When we visited with Brandon Bock last year, his regenerative journey had just begun. He shared a story about how his desire to farm in nature’s image had run head-first into his prescriptive, conventional farming mindset.

As grasshoppers swarmed his spring wheat crop, he recounted kneeling in his field, praying for a divine signal that would tell him NOT to spray insecticide. He promptly received that signal in the form of a large flock of grasshopper-consuming seagulls. The resulting lesson for Brandon was not just one of faith but also of the inner connectivity between biology and farming.

A year later, Brandon’s regenerative journey continues. Though less dramatic than a flying miracle from above, other miracles abound on his North Dakota farm, thanks to his on-going application of soil health-improving regenerative agricultural principles. Despite experiencing D-3-level drought conditions this year (and well-below average precipitation for the past three growing seasons), Brandon has created an environment below ground that is translating into other miracles above ground.

In a recent conversation, he shared some of the lessons he’s learned on his regenerative journey to date, and how the continued application of the Six Principles of Soil Health is having a positive impact on the land, his quality of life and his bottom line. Following are three key lessons he’s learned and the impact each has had on his regenerative farming journey.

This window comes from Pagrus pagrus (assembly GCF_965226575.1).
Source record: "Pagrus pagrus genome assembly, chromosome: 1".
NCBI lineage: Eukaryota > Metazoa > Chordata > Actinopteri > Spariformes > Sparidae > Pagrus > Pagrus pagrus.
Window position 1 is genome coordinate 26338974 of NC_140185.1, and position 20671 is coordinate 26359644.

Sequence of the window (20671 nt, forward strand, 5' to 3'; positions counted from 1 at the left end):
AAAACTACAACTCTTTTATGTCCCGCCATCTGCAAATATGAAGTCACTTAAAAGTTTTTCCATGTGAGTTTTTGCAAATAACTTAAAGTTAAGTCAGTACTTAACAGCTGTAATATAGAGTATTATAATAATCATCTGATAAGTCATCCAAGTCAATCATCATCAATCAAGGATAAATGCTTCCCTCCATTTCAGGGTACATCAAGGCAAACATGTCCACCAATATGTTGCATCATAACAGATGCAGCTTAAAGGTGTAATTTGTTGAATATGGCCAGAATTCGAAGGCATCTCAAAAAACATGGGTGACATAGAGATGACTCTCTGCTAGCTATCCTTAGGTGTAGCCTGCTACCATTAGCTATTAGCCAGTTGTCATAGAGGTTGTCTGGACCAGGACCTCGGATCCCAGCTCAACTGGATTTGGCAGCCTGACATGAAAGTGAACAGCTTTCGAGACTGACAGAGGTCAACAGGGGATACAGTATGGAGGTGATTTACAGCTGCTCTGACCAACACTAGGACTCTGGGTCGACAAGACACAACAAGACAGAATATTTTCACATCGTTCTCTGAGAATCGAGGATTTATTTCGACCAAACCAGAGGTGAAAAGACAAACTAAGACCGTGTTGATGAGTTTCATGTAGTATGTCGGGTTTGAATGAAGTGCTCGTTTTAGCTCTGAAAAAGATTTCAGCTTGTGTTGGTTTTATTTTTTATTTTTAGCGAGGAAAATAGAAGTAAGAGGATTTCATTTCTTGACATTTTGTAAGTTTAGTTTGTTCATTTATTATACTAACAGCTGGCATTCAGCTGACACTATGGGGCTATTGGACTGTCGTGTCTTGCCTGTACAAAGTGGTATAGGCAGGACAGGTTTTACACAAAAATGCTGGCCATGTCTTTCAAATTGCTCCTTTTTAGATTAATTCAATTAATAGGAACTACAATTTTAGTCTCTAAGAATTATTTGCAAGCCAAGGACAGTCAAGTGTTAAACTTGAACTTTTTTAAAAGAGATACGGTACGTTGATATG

As he builds soil health through the use of regenerative agricultural principles, Brandon Bock continues to see improvements in his North Dakota farming operation. “Whether it’s through the diversity of cover crops, cash crops, and even insects. Keeping life on our fields is the key,” he says.
“Planting soybeans and rolling down previous years cereal rye stubble. It was 85 degrees with a 30-40mph wind this day, but no soil blowing. Barley, sweet clover, radish cover is also present from the past fall. The green residue was volunteer rye that overwintered providing a living root all spring.” – Brandon Bock

Three key lessons on Brandon’s road to regeneration

#1 The importance of the Haney Soil Test

“Once we get life back into our soils, we have to account for that, and the Haney Test allows us to do that.”

With Lance Gunderson’s recommendations, Brandon applied 50-80 percent less nitrogen to his crops this year, compared to his previous fertility program—resulting in very competitive yields for the farm’s drought conditions. “That’s really encouraging going forward, especially with the prospect of record-high fertilizer prices next year,” Brandon says.

Brandon credits the combination of cover crops and a diverse cropping rotation with enabling the biology that’s responsible for the naturally available nutrients. “Right now, I’m at six cash crops in my rotation, compared to just three before and we’re incorporating cover crops where we can, as time and weather allow,” he says.

#2 The importance of keeping life on the fields

“Whether it’s through the diversity of cover crops, cash crops, and even insects. Keeping life on our fields is the key.”